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InvestingThe Last Liberal Art, Second Edition$
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Robert Hagstrom

Print publication date: 2013

Print ISBN-13: 9780231160100

Published to Columbia Scholarship Online: November 2015

DOI: 10.7312/columbia/9780231160100.001.0001

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(p.13) 2 Physics

Robert G. Hagstrom

Columbia University Press

This chapter examines how various concepts in physics were uncovered and the degree to which they may now be evolving into somewhat different forms with profound implications for finance and economics. It begins with Isaac Newton's discovery of gravitation and his three laws of motion. After Newton, scholars in many fields focused their attention on systems that demonstrate equilibrium (whether static or dynamic), believing that it is nature's ultimate goal. If any deviations in the forces occurred, it was assumed that the deviations were small and temporary—and the system would always revert back to equilibrium. The critical point here is how the concept of equilibrium expanded from celestial mechanics into much broader applications, particularly in economics and the stock market. This chapter also considers the work of Alfred Marshall, the chief proponent of the concept of dynamic equilibrium in economics, and Paul Samuelson's theories of how the market establishes prices.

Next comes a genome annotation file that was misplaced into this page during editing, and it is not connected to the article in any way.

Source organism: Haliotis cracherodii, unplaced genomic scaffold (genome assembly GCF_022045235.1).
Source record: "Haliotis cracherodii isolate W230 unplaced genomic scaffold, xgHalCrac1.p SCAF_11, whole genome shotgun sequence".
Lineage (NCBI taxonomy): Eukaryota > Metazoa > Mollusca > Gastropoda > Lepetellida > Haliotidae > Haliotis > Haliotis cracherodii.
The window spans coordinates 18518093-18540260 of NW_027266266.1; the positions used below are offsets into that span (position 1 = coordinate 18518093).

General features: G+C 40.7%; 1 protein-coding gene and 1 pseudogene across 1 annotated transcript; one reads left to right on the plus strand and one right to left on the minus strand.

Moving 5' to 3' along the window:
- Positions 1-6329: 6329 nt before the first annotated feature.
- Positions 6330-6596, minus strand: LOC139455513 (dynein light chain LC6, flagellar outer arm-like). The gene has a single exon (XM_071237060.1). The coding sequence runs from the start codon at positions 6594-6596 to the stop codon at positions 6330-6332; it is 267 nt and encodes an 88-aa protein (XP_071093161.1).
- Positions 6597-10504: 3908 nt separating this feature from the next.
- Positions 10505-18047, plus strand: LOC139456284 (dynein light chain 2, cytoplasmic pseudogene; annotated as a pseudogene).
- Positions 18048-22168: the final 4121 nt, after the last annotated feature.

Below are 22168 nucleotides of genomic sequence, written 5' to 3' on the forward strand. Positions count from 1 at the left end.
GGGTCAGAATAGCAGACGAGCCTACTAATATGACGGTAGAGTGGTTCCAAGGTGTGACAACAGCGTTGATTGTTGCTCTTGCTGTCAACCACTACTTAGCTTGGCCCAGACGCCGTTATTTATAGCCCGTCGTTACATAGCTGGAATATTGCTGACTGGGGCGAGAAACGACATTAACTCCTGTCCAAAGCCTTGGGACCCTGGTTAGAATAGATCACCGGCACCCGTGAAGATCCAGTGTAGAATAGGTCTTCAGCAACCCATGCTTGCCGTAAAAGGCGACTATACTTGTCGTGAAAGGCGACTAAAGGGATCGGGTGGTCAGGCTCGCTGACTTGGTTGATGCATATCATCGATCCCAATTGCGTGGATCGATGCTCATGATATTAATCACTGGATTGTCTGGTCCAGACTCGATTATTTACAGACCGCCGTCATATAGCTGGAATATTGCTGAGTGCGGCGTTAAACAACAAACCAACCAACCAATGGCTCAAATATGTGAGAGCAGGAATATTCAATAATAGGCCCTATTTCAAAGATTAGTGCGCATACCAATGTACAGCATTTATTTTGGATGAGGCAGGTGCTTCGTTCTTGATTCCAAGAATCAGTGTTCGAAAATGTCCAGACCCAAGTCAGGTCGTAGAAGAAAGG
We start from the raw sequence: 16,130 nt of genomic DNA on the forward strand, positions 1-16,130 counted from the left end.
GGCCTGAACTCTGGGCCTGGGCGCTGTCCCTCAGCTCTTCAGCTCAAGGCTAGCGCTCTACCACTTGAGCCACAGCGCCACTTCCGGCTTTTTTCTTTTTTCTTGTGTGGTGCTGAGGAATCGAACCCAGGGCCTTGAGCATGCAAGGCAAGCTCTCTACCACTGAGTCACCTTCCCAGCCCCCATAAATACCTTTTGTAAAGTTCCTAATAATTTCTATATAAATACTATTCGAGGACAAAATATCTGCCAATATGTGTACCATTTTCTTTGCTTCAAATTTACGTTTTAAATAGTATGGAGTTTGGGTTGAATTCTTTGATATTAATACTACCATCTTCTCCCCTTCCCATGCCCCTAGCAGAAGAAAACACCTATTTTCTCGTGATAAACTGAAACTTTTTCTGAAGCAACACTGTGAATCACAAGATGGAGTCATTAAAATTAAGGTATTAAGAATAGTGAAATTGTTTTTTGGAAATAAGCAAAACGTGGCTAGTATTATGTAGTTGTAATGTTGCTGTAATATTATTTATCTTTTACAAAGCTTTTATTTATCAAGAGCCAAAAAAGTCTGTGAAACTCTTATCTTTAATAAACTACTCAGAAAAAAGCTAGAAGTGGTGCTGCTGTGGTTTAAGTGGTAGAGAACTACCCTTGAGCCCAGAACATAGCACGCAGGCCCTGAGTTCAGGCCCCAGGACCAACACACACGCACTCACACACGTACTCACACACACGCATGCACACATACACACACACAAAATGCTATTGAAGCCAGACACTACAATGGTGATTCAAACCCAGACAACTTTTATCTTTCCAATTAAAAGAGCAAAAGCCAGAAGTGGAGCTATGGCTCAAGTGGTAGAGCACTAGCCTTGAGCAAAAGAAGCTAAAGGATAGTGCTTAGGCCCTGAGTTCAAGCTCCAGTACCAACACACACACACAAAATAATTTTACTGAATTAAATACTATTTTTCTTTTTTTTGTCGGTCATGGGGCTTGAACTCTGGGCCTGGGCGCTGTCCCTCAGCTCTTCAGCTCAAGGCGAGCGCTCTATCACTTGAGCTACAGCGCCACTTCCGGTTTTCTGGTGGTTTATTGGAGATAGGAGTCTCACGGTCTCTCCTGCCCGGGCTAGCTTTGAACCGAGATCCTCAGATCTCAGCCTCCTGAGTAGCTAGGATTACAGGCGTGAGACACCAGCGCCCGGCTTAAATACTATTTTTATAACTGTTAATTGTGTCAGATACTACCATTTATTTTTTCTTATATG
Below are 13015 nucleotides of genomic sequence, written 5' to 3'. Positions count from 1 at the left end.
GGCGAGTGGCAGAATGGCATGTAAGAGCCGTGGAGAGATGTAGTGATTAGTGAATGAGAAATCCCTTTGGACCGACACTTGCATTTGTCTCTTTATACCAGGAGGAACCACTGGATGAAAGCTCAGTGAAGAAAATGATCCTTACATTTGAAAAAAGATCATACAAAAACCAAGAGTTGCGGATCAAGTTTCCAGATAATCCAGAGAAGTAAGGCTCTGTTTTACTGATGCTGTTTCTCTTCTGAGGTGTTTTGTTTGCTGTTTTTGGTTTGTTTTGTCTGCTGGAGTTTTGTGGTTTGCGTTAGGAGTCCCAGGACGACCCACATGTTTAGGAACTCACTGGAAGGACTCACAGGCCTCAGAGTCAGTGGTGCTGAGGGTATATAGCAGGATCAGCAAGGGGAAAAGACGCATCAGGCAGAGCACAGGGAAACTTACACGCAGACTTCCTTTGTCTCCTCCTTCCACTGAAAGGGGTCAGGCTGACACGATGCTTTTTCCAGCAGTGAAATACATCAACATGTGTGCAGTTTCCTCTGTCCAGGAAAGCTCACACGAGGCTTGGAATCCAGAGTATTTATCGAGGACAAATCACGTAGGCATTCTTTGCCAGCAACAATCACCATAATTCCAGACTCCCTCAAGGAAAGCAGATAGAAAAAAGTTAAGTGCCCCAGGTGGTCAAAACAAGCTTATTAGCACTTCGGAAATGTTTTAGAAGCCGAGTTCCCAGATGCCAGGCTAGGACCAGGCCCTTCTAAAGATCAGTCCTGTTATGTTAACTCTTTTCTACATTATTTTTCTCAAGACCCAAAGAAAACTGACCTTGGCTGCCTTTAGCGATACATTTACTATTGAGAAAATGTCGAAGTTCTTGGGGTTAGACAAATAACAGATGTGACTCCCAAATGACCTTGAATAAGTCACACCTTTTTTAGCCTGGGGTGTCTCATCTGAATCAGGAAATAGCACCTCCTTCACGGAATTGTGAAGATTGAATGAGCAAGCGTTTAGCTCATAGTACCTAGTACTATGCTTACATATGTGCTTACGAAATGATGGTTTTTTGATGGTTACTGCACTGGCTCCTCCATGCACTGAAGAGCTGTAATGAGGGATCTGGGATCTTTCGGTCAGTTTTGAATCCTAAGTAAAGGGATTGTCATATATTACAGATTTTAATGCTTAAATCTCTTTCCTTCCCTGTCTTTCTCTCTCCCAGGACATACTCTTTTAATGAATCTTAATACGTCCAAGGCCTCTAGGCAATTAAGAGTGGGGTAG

Keywords:   physics, economics, Isaac Newton, gravitation, three laws of motion, equilibrium, stock market, Alfred Marshall, Paul Samuelson, prices

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